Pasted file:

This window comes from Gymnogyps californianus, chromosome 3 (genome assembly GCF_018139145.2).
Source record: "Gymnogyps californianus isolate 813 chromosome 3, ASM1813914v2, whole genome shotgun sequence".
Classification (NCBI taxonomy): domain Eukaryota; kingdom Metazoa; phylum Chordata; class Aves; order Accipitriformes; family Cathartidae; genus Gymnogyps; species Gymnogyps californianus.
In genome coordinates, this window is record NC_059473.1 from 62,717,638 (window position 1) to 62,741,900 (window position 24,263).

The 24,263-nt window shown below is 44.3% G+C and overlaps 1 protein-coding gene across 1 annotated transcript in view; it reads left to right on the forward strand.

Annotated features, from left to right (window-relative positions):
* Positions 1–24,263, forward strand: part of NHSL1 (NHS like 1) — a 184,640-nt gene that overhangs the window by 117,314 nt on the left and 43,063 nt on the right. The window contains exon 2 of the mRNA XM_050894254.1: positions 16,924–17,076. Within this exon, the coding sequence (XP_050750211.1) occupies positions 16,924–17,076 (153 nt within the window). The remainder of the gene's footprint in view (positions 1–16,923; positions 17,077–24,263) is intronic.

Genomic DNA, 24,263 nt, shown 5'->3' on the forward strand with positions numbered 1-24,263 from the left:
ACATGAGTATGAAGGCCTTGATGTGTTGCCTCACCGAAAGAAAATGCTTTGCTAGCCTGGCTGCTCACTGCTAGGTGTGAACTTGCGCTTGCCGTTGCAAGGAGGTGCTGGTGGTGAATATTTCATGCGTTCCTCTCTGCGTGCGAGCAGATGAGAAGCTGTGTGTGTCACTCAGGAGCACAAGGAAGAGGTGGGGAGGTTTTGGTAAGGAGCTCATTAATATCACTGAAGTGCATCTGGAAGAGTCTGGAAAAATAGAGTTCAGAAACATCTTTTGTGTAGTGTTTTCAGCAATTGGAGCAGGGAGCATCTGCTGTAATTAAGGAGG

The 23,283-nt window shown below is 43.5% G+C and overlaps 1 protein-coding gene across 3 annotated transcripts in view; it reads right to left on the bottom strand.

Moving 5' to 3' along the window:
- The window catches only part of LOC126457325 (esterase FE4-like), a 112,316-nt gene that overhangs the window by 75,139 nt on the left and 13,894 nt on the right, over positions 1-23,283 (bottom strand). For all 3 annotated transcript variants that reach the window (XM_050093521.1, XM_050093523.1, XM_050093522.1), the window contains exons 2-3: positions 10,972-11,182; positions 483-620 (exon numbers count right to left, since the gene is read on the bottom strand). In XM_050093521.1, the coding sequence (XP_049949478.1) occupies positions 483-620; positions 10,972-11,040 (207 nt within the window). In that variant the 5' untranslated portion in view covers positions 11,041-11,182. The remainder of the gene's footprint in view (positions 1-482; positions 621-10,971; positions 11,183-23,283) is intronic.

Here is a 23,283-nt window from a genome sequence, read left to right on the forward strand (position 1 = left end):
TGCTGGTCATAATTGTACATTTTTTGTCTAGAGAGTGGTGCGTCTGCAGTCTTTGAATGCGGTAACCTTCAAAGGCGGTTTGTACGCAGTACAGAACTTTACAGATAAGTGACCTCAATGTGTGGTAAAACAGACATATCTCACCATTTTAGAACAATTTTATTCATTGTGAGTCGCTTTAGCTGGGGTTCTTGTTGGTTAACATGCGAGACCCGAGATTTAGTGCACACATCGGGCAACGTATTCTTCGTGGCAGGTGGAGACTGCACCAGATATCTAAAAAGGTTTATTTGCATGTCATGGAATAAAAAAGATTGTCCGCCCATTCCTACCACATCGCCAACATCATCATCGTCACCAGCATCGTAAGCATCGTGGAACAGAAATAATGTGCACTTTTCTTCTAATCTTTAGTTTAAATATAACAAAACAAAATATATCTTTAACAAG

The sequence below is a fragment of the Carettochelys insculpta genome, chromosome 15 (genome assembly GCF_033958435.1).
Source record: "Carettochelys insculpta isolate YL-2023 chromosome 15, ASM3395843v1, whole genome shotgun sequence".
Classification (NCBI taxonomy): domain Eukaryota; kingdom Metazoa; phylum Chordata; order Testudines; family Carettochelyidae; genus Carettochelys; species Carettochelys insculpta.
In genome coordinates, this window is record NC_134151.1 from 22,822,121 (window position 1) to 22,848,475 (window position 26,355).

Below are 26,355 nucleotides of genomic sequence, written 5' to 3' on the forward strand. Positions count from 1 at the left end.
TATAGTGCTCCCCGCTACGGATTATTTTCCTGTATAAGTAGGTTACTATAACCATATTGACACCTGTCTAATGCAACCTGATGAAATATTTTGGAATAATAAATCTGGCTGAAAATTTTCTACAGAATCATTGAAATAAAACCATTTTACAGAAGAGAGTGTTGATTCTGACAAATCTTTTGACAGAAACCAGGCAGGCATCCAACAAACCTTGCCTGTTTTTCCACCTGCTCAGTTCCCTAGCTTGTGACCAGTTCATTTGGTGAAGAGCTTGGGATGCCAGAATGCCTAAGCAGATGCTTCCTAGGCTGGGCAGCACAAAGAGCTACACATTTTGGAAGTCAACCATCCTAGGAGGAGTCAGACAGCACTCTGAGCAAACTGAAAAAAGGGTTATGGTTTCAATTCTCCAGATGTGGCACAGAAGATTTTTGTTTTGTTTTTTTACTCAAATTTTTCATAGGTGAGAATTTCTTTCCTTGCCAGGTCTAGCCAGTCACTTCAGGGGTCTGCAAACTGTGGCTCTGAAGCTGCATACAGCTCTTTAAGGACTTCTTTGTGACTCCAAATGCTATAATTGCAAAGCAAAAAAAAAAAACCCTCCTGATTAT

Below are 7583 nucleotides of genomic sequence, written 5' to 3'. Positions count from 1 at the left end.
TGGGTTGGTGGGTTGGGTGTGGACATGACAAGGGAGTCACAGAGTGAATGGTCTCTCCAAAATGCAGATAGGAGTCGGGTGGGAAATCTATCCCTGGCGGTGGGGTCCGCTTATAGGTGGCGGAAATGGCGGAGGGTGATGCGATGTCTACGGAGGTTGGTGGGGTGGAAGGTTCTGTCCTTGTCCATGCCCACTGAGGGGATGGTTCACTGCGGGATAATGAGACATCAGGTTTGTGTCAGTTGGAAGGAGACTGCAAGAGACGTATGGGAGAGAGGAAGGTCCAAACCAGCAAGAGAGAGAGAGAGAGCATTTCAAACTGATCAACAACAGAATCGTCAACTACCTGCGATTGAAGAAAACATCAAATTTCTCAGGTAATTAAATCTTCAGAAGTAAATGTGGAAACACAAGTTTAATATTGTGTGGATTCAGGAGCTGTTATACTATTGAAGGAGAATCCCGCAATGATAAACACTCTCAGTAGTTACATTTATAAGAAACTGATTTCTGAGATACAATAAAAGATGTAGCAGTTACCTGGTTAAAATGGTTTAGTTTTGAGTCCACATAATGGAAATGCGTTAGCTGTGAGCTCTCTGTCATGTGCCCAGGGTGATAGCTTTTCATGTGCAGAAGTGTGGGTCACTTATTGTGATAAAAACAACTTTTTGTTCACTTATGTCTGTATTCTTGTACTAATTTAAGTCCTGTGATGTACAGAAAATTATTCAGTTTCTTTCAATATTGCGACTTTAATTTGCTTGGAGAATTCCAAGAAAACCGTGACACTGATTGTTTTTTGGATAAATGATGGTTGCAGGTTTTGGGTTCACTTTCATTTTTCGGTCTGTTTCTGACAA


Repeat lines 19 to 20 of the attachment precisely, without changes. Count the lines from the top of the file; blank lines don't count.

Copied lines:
Below are 26,355 nucleotides of genomic sequence, written 5' to 3' on the forward strand. Positions count from 1 at the left end.
TATAGTGCTCCCCGCTACGGATTATTTTCCTGTATAAGTAGGTTACTATAACCATATTGACACCTGTCTAATGCAACCTGATGAAATATTTTGGAATAATAAATCTGGCTGAAAATTTTCTACAGAATCATTGAAATAAAACCATTTTACAGAAGAGAGTGTTGATTCTGACAAATCTTTTGACAGAAACCAGGCAGGCATCCAACAAACCTTGCCTGTTTTTCCACCTGCTCAGTTCCCTAGCTTGTGACCAGTTCATTTGGTGAAGAGCTTGGGATGCCAGAATGCCTAAGCAGATGCTTCCTAGGCTGGGCAGCACAAAGAGCTACACATTTTGGAAGTCAACCATCCTAGGAGGAGTCAGACAGCACTCTGAGCAAACTGAAAAAAGGGTTATGGTTTCAATTCTCCAGATGTGGCACAGAAGATTTTTGTTTTGTTTTTTTACTCAAATTTTTCATAGGTGAGAATTTCTTTCCTTGCCAGGTCTAGCCAGTCACTTCAGGGGTCTGCAAACTGTGGCTCTGAAGCTGCATACAGCTCTTTAAGGACTTCTTTGTGACTCCAAATGCTATAATTGCAAAGCAAAAAAAAAAAACCCTCCTGATTAT